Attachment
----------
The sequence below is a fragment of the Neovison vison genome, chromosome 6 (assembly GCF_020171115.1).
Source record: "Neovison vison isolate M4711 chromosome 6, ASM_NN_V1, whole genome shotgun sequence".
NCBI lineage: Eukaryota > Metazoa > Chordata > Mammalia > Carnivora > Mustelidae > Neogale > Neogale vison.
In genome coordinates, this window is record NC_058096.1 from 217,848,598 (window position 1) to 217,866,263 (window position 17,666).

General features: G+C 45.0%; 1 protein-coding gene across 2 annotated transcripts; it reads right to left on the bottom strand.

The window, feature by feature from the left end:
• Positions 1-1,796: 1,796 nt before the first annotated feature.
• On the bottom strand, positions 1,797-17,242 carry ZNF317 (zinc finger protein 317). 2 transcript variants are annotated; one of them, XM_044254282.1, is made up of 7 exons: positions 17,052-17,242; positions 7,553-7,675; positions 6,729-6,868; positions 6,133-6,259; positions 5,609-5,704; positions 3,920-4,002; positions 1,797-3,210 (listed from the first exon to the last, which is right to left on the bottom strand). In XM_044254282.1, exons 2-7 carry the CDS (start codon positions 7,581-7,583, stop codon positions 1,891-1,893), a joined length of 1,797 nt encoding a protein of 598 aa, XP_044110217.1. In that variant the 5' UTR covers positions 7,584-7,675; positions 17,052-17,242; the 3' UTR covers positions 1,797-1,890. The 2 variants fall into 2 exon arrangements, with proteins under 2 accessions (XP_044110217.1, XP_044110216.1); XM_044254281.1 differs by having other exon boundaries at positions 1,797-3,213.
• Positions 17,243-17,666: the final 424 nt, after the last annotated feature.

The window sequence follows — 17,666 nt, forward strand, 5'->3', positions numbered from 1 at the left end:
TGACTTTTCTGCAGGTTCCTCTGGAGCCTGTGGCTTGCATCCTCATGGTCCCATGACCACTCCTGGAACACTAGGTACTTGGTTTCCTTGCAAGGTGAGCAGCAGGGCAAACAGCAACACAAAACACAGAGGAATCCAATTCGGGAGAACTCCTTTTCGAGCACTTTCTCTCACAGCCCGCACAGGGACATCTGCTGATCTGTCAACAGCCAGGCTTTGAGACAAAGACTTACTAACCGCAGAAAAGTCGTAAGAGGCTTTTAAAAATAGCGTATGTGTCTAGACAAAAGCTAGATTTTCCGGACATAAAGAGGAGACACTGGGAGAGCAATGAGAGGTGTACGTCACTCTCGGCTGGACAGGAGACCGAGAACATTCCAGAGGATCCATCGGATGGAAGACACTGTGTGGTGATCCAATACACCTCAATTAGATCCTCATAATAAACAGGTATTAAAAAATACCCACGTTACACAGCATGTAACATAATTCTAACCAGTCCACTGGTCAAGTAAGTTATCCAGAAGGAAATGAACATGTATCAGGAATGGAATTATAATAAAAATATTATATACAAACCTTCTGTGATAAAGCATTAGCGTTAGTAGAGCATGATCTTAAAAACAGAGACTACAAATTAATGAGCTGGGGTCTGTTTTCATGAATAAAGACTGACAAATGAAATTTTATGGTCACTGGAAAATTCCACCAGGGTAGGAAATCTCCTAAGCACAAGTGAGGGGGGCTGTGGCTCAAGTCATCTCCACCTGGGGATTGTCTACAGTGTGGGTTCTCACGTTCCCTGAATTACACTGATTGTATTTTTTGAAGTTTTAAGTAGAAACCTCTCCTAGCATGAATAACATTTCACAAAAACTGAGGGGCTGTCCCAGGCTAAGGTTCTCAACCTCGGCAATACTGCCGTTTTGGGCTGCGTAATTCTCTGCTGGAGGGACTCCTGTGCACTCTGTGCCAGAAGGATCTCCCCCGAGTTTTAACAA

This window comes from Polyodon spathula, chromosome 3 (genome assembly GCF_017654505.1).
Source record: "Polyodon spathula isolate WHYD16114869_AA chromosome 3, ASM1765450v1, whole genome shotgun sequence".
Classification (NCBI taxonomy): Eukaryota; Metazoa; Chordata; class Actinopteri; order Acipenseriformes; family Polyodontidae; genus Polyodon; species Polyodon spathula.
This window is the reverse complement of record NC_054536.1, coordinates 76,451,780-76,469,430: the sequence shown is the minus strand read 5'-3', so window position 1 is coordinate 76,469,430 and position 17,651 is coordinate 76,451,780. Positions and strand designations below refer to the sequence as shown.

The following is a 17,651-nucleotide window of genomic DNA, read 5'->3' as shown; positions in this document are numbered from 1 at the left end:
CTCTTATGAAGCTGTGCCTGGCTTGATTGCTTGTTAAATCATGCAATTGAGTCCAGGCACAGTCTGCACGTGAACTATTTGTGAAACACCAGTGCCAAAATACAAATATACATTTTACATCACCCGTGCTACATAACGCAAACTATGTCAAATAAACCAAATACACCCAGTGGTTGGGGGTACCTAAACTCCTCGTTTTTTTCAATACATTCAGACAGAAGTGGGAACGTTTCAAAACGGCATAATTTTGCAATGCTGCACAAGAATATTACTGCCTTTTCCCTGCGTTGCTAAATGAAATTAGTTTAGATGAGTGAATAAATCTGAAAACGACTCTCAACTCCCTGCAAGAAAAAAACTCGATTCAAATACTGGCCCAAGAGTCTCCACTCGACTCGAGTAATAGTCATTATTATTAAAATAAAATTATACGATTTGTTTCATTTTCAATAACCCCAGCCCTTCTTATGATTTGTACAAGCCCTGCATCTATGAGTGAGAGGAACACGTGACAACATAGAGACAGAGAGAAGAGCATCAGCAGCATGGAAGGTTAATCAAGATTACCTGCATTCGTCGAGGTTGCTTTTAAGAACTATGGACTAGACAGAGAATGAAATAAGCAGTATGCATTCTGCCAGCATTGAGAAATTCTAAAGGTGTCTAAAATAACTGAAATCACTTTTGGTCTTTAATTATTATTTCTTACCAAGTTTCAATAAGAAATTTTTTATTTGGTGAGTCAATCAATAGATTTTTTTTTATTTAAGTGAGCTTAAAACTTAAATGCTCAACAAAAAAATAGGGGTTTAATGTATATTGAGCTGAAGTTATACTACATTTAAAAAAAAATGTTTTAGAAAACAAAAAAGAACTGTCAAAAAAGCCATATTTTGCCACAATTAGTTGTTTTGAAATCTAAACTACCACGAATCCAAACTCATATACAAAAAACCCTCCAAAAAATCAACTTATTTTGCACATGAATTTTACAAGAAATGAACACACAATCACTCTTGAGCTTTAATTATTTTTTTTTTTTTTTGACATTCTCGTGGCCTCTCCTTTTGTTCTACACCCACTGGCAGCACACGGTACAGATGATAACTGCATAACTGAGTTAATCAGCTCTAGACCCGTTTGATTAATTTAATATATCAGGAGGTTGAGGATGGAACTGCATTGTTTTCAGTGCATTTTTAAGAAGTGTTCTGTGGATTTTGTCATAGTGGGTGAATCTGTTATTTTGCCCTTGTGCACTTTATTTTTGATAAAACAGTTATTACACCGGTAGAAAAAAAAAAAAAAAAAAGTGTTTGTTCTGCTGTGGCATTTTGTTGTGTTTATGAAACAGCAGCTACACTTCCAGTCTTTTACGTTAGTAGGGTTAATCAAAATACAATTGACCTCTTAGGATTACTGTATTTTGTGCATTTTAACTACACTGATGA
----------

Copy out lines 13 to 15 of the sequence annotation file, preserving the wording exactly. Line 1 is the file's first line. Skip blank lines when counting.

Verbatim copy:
Source record: "Polyodon spathula isolate WHYD16114869_AA chromosome 3, ASM1765450v1, whole genome shotgun sequence".
Classification (NCBI taxonomy): Eukaryota; Metazoa; Chordata; class Actinopteri; order Acipenseriformes; family Polyodontidae; genus Polyodon; species Polyodon spathula.
This window is the reverse complement of record NC_054536.1, coordinates 76,451,780-76,469,430: the sequence shown is the minus strand read 5'-3', so window position 1 is coordinate 76,469,430 and position 17,651 is coordinate 76,451,780. Positions and strand designations below refer to the sequence as shown.